The appeal write-up can be found at https://www.supremecourt.tas.gov.au/wp-content/uploads/2021/11/Neill-Fraser-CCA-Composite.pdf.

    In paragraph 252, Justice Wood claims: “If it was not blood but another biological substance, it would not have reacted to luminol ….”. Oops. Luminol reacts to blood and a variety of biological substances. A lack of understanding of the forensics has led the Judge up the garden path. A crucial error which led to an incorrect conclusion by the distinguished Judge. Bad luck for Sue.

    If anyone wants to look at the 116 page document, pages 61 to 96 are written by Justice Estcourt (with pages 95-96 being his conclusions), pages 97-116 by Justice Pearce (relying on Justice Wood’s material to some extent) and pages 4 to 60 by Justice Wood.

    I couldn’t find any mistakes on pages 61 to 96.

    • andrew says:

      It is hard to believe that a senior judge, on the Supreme Court, could be so uninformed about Luminol. But former DPP Tim Ellis had claimed a similar lack of familiarity with it, according to a letter to the Legal Profession Board of Tasmania in November 2017. In that letter “he also stated, in effect, that he did not understand the nature of luminol testing. This was revealed in the Etter/Selby papers.
      https://wrongfulconvictionsreport.org/2021/08/14/the-riddle-of-the-dpp/

      Is there no professional development system in Tasmania?

  3. Stephen Berry says:

    Hi guys.
    As this case is no longer before the courts then we need to put pressure on the police to reopen the case with the two who we know committed the burglary that went wrong! Bobs body is not in the Derwent it was taken away by the owner of the grey dingy and is buried on his land?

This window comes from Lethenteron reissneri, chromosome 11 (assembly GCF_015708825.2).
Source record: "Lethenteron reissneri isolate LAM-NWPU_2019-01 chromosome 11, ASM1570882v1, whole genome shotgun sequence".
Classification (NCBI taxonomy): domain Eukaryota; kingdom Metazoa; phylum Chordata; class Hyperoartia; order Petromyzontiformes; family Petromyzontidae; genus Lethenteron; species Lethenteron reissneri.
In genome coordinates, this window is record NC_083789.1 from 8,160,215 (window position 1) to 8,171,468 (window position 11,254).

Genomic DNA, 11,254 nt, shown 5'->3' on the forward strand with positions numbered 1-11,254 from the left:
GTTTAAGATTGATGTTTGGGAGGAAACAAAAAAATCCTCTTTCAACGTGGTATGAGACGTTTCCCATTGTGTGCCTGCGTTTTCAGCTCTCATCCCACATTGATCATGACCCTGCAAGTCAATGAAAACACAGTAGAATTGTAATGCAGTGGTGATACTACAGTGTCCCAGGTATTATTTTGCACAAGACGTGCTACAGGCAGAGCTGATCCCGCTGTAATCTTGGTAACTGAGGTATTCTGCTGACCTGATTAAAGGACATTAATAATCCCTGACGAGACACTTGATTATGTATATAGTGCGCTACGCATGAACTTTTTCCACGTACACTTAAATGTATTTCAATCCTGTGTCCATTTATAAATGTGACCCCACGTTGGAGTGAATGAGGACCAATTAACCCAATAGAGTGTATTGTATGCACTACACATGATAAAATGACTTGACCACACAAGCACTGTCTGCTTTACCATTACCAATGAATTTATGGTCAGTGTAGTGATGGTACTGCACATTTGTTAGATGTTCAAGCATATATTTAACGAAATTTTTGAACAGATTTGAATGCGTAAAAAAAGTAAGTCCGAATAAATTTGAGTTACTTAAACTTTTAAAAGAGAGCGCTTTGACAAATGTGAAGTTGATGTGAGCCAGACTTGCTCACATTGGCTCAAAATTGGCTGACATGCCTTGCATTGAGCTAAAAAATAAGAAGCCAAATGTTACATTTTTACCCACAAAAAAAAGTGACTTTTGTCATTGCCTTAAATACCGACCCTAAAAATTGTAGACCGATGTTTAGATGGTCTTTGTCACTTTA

We also need to now target the government as again they cannot hide behind the courts.
    I will be at the government so guys, pick your target and get stuck in.

  4. Diane Kemp says:

    Sue is innocent and always has been. Lara Giddings excellent interview about the constraints of the court system and the many issues that were failed to be followed up by the initial police investigation needs to be heard. I also believe MV’s words and believe that if she had been given the proper support as a vulnerable witness then the decision may have been very different.
    And so the true perpetrators continue to walk free among us – what a joke!!!
    I will continue to do anything in my power to support Sue and her family and until justice is finally delivered in Tasmania.
    Stay strong Sue.

  5. Keith says:

    Andrew, what is your best guess as to the next step? For a start, I’d like to see 60 Minutes do a follow up and Ch7 show Undercurrent in Tasmania – that might change public sentiment and increase the ground swell of support.
    My question though is more about what the most likely action would be to get SNF out of gaol. Would another appeal or High Court bid take too long? Would a parliamentary enquiry deliver a quicker result?

    • andrew says:

      Too early to say. Sue’s legal team is considering the options. All public pressure via the media is useful – that’s the only thing that can make any difference in a place .like Tasmania

  6. owen allen says:

    I thank Andrew and every contributor to comments.
    I am not well in the head; I can not believe this is happening in Australia in 2021 A.D.
    Although I should, because I have had 14 years of personal experience and know absolutely what it is like. Truly I nearly cried last night for Sue and her family.
    I am happy that one Judge wanted a retrial. I am happy that an ex Premier is supportive.